One silver lining of the pandemic? It’s now easier to get involved with your local community board, as the monthly meetings have been made virtual. For Brooklynites thinking about becoming a member of their board, the deadline for applications is fast approaching. All applications must be submitted by February 12 to be considered for open seats in the coming session, which starts in June 2021.

Members get to weigh in on everything from park redesigns to approving liquor licenses for local businesses. Community Board 1 (CB1) is the board serving Greenpoint and Williamsburg, and anyone can apply as long as they “Live, own a business, have an interest, or work in the community,” according to the website of Brooklyn Borough President Eric Adams, who appoints the members.

The application process is astonishingly easy—just fill out this short form online and you’ll be considered for a seat on CB1. All Brooklyn community boards have 50 members serving two-year terms. Half of those seats will be refilled this election cycle. According to Adams’ website, applicants will be evaluated based on “how often they attend Community Board meetings, their vested interest in serving on the board, their community involvement, and their career background”.

Increasing diversity is also a major consideration, says Adams’ senior advisor Stefan Ringel. Only 33% of CB1 members are under the age of 45, and only 14 members identified as non-white, according to the latest demographics from 2019. Ringel says it’s a priority to “broaden the range of voices” represented on the board. That includes encouraging youth to apply. Members can be as young as 16-years-old.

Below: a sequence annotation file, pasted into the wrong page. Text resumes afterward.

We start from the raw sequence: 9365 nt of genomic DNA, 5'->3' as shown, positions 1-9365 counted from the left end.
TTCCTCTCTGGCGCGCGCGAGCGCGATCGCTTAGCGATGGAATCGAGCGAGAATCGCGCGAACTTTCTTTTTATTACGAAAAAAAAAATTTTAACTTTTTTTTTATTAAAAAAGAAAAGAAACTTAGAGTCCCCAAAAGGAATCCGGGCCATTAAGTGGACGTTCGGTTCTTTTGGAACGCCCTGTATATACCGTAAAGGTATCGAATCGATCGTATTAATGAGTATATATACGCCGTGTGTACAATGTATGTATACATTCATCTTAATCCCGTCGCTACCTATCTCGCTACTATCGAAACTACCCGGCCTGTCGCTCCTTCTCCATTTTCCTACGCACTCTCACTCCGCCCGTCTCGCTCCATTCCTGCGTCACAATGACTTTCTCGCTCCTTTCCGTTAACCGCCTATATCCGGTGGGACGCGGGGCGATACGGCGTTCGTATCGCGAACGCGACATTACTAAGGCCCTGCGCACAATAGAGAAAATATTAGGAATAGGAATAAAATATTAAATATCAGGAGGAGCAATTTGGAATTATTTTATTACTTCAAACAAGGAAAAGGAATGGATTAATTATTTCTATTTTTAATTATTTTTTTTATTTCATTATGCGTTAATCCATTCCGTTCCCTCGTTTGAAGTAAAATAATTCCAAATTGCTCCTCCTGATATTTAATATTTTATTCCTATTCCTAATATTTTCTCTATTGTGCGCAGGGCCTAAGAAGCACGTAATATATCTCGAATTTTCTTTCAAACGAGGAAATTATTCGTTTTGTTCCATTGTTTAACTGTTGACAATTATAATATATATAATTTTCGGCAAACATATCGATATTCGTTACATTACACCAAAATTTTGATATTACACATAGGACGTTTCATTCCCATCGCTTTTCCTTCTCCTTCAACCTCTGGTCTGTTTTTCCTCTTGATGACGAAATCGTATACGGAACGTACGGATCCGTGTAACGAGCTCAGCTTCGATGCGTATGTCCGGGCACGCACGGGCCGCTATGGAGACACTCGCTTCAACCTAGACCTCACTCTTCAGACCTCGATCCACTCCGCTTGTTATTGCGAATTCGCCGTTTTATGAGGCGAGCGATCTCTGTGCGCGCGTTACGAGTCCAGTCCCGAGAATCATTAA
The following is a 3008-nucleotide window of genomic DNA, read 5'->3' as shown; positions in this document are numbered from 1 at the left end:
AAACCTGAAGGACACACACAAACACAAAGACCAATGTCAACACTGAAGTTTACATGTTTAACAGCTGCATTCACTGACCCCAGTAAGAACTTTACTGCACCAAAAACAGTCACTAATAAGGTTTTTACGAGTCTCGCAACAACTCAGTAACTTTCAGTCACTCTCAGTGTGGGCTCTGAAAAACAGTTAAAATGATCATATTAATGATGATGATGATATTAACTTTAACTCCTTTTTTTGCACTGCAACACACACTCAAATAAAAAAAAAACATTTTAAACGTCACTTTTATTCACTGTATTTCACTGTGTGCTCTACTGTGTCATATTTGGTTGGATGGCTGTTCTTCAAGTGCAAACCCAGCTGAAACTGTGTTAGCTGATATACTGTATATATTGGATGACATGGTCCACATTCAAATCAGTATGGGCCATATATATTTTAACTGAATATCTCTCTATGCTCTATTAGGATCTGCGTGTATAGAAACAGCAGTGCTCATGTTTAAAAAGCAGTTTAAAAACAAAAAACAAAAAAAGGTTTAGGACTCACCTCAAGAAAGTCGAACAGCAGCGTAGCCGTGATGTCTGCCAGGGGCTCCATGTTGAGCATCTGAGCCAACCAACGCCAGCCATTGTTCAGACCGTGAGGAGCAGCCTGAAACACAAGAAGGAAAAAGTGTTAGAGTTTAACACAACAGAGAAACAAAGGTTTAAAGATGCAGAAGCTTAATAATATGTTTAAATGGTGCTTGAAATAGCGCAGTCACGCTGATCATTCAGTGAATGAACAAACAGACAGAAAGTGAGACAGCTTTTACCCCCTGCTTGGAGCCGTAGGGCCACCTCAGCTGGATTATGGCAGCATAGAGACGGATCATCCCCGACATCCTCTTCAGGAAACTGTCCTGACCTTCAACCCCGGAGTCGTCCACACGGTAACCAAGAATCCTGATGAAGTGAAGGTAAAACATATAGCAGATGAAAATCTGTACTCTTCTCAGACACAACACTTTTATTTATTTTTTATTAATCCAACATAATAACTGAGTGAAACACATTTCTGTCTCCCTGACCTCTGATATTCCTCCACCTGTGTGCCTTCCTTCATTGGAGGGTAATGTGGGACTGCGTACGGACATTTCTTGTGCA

Ringel told Greenpointers they’ve seen a rise in member applications and civic engagement in Brooklyn since 2016. “Over the last few years, there has been an increased understanding in the value and the impact that the most local levels of government can have… hyperlocal issues can impact global problems if organized the right way,” said Ringel. He says CB1 has been a critical space for neighborhood dialogue and organizing around shared concerns like the North Brooklyn pipeline and expansion of Bushwick Inlet Park.

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Members must reapply for their seats every two years. In 2018, New Yorkers voted to implement term limits for community board members. Members may serve no more than four consecutive, two-year terms. While Adams’ office ultimately appoints each member, half of the members on each board are nominated by local councilmembers. In the case of CB1, that means councilmembers Stephen Levin and Antonio Reynoso.

Becoming a member is not the only way to get involved with the board. Anyone in the community can join a CB1 committee, for example the Parks & Waterfront Committee, Transportation Committee, or Women’s Committee. To join a committee as a non-board member, apply directly to the community board. Anyone can attend a committee meeting, but to become a voting member one has to apply.

CB1 meets on the second Tuesday of each month, with the next meeting on February 9.

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